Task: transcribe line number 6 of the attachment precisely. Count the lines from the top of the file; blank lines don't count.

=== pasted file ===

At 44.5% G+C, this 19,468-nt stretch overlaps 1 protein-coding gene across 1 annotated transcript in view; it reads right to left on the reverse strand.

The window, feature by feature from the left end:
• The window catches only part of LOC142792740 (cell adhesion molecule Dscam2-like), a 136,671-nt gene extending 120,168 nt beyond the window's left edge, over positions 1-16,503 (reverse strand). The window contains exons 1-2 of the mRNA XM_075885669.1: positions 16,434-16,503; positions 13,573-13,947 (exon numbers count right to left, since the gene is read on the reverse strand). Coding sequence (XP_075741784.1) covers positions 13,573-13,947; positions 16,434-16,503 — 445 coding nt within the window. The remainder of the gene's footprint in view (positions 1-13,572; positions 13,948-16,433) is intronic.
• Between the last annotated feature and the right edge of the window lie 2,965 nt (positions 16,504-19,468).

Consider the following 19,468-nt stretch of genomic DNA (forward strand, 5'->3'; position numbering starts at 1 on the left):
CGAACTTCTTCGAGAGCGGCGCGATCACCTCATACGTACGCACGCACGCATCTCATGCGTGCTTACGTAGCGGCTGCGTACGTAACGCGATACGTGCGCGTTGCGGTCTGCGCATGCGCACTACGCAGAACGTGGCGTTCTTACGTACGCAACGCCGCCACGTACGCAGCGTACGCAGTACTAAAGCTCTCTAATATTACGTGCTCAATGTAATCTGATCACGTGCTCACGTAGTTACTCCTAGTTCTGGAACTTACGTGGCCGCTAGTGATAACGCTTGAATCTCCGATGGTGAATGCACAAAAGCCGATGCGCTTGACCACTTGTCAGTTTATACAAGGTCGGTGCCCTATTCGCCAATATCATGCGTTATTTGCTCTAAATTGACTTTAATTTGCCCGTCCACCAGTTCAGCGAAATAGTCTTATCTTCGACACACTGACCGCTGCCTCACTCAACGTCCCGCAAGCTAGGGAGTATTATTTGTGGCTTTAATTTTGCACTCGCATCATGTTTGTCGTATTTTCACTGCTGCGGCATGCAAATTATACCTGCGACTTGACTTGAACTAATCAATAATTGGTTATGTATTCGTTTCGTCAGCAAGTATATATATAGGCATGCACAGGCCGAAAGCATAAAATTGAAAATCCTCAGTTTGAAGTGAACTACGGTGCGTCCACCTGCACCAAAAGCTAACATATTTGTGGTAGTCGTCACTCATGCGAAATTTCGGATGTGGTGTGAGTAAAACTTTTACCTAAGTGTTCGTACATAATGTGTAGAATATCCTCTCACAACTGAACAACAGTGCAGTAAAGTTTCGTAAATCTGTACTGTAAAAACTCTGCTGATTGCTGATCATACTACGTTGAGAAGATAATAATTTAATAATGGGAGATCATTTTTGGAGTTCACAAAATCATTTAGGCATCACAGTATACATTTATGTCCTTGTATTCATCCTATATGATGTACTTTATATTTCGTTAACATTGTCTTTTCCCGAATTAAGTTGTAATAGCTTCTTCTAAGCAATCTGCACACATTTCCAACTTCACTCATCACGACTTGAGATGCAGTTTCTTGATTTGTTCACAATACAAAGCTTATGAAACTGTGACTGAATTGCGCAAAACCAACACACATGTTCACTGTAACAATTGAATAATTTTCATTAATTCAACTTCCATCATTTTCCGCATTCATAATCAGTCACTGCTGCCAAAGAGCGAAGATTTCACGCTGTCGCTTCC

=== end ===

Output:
CGAACTTCTTCGAGAGCGGCGCGATCACCTCATACGTACGCACGCACGCATCTCATGCGTGCTTACGTAGCGGCTGCGTACGTAACGCGATACGTGCGCGTTGCGGTCTGCGCATGCGCACTACGCAGAACGTGGCGTTCTTACGTACGCAACGCCGCCACGTACGCAGCGTACGCAGTACTAAAGCTCTCTAATATTACGTGCTCAATGTAATCTGATCACGTGCTCACGTAGTTACTCCTAGTTCTGGAACTTACGTGGCCGCTAGTGATAACGCTTGAATCTCCGATGGTGAATGCACAAAAGCCGATGCGCTTGACCACTTGTCAGTTTATACAAGGTCGGTGCCCTATTCGCCAATATCATGCGTTATTTGCTCTAAATTGACTTTAATTTGCCCGTCCACCAGTTCAGCGAAATAGTCTTATCTTCGACACACTGACCGCTGCCTCACTCAACGTCCCGCAAGCTAGGGAGTATTATTTGTGGCTTTAATTTTGCACTCGCATCATGTTTGTCGTATTTTCACTGCTGCGGCATGCAAATTATACCTGCGACTTGACTTGAACTAATCAATAATTGGTTATGTATTCGTTTCGTCAGCAAGTATATATATAGGCATGCACAGGCCGAAAGCATAAAATTGAAAATCCTCAGTTTGAAGTGAACTACGGTGCGTCCACCTGCACCAAAAGCTAACATATTTGTGGTAGTCGTCACTCATGCGAAATTTCGGATGTGGTGTGAGTAAAACTTTTACCTAAGTGTTCGTACATAATGTGTAGAATATCCTCTCACAACTGAACAACAGTGCAGTAAAGTTTCGTAAATCTGTACTGTAAAAACTCTGCTGATTGCTGATCATACTACGTTGAGAAGATAATAATTTAATAATGGGAGATCATTTTTGGAGTTCACAAAATCATTTAGGCATCACAGTATACATTTATGTCCTTGTATTCATCCTATATGATGTACTTTATATTTCGTTAACATTGTCTTTTCCCGAATTAAGTTGTAATAGCTTCTTCTAAGCAATCTGCACACATTTCCAACTTCACTCATCACGACTTGAGATGCAGTTTCTTGATTTGTTCACAATACAAAGCTTATGAAACTGTGACTGAATTGCGCAAAACCAACACACATGTTCACTGTAACAATTGAATAATTTTCATTAATTCAACTTCCATCATTTTCCGCATTCATAATCAGTCACTGCTGCCAAAGAGCGAAGATTTCACGCTGTCGCTTCC